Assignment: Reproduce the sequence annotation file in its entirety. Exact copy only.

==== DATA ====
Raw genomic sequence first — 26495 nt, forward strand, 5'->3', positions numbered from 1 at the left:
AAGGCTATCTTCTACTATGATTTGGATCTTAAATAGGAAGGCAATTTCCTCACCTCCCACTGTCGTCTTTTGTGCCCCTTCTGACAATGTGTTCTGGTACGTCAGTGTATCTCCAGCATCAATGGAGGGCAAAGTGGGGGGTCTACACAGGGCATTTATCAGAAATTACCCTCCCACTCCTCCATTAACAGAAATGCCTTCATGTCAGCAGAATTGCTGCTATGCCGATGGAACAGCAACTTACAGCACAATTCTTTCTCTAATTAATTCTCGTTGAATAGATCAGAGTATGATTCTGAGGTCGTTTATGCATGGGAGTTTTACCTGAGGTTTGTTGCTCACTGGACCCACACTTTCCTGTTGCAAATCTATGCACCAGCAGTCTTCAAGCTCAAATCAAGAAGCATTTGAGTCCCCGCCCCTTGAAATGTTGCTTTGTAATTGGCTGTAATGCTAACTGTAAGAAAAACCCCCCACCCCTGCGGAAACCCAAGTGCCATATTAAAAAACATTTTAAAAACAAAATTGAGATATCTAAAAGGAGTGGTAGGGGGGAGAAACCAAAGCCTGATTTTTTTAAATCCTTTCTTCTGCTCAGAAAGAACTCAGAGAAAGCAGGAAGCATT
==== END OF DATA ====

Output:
Raw genomic sequence first — 26495 nt, forward strand, 5'->3', positions numbered from 1 at the left:
AAGGCTATCTTCTACTATGATTTGGATCTTAAATAGGAAGGCAATTTCCTCACCTCCCACTGTCGTCTTTTGTGCCCCTTCTGACAATGTGTTCTGGTACGTCAGTGTATCTCCAGCATCAATGGAGGGCAAAGTGGGGGGTCTACACAGGGCATTTATCAGAAATTACCCTCCCACTCCTCCATTAACAGAAATGCCTTCATGTCAGCAGAATTGCTGCTATGCCGATGGAACAGCAACTTACAGCACAATTCTTTCTCTAATTAATTCTCGTTGAATAGATCAGAGTATGATTCTGAGGTCGTTTATGCATGGGAGTTTTACCTGAGGTTTGTTGCTCACTGGACCCACACTTTCCTGTTGCAAATCTATGCACCAGCAGTCTTCAAGCTCAAATCAAGAAGCATTTGAGTCCCCGCCCCTTGAAATGTTGCTTTGTAATTGGCTGTAATGCTAACTGTAAGAAAAACCCCCCACCCCTGCGGAAACCCAAGTGCCATATTAAAAAACATTTTAAAAACAAAATTGAGATATCTAAAAGGAGTGGTAGGGGGGAGAAACCAAAGCCTGATTTTTTTAAATCCTTTCTTCTGCTCAGAAAGAACTCAGAGAAAGCAGGAAGCATT